Three years later we get The Elder Scrolls 5: Skyrim. Dialogue options are cut down even more, and the presence of dialogue specific to your character is almost nowhere to be seen. Here you get many examples of the one-size-fits-all strategy being leaned towards by RPGs. Emotion is less prevalent, and made ambiguous. The limited pool of dialogue forces you to run into the same one-lines time and time again. You may consider the invention of the arrow-in-the-knee meme to be a silver lining of this aspect.
When the demo of Skyrim was showcased we see not just parts of its story but emphasis is made on the ability to hold different weapons in each hand. Combat is emphasized. See a pattern yet?
Lastly, the most recent release of a single player RPG by Bethesda shows off the worst offense in recent memory. Fallout 4, with all of its graphical and gameplay advantages, decimates the concept of a dialogue tree. Who your character is now resides entirely in your head and on your decisions about where to roam on the map.
Now, there are only ever four potential responses. Emotion is only found with a magnifying glass, and the preview of what you will say can differ wildly from what is actually said. The fanbase was rightfully appalled, and only through the use of Fallout 4’s creation engine have mods come to save the day.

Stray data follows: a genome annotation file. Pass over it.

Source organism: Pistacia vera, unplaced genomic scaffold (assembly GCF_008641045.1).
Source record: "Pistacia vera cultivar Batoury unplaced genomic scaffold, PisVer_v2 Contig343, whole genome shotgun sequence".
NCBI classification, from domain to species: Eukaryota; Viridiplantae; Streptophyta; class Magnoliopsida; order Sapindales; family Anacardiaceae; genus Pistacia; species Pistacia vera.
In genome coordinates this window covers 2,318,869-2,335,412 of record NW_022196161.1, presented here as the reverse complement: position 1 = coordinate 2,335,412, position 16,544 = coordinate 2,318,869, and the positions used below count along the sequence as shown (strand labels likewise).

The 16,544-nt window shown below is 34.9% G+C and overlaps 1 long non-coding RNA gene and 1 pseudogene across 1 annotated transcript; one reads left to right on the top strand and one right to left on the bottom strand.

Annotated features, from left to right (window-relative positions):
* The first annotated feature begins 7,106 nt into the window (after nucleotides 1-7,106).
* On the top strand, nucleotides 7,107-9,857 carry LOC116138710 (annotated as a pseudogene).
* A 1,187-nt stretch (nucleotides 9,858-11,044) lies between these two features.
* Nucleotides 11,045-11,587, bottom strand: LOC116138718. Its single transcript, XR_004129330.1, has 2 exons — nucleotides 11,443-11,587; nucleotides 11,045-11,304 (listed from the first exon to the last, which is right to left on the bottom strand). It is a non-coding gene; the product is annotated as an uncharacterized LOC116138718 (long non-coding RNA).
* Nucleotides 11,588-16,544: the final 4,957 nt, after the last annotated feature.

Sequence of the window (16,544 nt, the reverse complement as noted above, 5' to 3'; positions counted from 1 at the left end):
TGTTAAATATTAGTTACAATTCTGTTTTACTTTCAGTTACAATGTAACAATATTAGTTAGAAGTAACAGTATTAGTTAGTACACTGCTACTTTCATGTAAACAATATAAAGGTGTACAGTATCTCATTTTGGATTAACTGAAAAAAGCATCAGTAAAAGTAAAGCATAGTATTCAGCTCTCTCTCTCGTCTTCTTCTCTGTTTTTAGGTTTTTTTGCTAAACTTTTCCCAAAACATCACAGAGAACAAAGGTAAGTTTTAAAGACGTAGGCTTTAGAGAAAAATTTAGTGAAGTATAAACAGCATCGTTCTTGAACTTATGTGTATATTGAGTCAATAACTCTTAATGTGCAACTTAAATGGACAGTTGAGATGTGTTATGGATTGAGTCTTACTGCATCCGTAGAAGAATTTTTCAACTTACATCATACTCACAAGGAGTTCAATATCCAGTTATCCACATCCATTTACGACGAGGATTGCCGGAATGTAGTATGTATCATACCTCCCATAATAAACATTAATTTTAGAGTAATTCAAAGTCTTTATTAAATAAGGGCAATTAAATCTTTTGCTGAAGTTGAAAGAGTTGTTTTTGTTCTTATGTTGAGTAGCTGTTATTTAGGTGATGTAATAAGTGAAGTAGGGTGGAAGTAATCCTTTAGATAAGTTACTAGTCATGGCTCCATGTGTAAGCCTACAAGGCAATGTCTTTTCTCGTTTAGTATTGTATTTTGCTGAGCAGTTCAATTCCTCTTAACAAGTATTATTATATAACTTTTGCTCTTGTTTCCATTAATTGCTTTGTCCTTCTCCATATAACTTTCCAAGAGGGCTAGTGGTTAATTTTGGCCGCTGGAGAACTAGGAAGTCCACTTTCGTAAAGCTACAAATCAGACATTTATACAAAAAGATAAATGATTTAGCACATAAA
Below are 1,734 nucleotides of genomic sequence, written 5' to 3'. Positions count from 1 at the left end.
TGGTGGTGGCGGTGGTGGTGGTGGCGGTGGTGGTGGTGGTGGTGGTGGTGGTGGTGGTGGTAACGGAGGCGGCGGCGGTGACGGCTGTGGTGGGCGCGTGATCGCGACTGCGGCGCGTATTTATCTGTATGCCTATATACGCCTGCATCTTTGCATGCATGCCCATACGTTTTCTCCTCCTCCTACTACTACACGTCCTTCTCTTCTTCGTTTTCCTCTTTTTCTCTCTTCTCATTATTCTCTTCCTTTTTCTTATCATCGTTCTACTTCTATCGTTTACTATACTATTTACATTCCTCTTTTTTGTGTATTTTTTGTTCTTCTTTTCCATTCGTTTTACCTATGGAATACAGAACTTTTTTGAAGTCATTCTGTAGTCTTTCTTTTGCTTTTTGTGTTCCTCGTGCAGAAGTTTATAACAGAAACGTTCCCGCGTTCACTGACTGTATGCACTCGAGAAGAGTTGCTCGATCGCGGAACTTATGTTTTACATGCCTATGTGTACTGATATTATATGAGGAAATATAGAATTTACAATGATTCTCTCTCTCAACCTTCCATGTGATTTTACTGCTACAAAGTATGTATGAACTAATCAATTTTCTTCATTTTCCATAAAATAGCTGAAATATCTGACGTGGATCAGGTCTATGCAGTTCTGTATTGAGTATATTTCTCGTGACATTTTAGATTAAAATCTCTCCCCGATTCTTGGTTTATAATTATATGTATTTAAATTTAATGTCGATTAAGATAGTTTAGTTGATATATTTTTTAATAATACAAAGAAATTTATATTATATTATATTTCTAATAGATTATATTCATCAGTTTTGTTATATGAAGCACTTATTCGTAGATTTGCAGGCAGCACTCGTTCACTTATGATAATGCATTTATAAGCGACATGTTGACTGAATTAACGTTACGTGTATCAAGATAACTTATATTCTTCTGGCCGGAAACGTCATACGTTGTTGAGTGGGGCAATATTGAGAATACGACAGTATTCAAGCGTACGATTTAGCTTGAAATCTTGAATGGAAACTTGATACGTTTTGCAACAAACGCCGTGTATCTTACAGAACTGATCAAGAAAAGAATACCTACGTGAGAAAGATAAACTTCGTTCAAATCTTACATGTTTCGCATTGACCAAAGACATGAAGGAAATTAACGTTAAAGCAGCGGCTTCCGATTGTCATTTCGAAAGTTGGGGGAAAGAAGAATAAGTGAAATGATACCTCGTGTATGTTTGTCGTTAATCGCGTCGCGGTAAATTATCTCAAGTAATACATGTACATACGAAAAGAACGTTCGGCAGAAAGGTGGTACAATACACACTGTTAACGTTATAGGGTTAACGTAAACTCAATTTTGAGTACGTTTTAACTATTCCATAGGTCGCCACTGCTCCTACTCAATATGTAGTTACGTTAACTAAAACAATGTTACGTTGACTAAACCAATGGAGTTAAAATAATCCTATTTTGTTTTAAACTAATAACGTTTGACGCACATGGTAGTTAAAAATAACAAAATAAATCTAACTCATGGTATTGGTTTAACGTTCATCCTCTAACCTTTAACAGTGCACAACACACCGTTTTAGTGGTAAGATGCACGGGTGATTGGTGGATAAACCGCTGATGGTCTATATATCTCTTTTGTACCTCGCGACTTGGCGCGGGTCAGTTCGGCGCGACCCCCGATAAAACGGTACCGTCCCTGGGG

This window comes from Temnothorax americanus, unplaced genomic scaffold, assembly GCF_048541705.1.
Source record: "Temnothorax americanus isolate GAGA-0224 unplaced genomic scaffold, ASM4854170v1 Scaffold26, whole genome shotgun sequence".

Credit Where Credit is Due
In all honesty I’m not giving proper attribution to the Bethesda games. The comparison between them and Divinity Original Sin just isn’t fair. The former games are fully voiced (at least most of them are at this point) and voice acting is another layer on top of dialogue that eats a lot of time. Paying for voice actors, packaging the audio of the dialogue, managing each line’s audio and its words, this is all very difficult stuff. I don’t blame them for looking at where their biggest time and budget sink is and giving a stink eye to the dialogue slice of the pie chart.
If you’ve played large open world games with fully voiced NPCs you’ll easily take note of how often voice actors are repurposed to save on budget. All you need is 3 or 4 generic guards or civilians to duplicate as many times as you please. I would love a AAA game studio to crowd source this effort with technology behind them. Even better yet I would love to see technology solve this. Once research allows us to efficiently generate human voice and modulate it? It isn’t going to replace those special characters that need talented voice actors to put a spring in the step of the dialogue. Civilian number 31,512 — however — might be automated.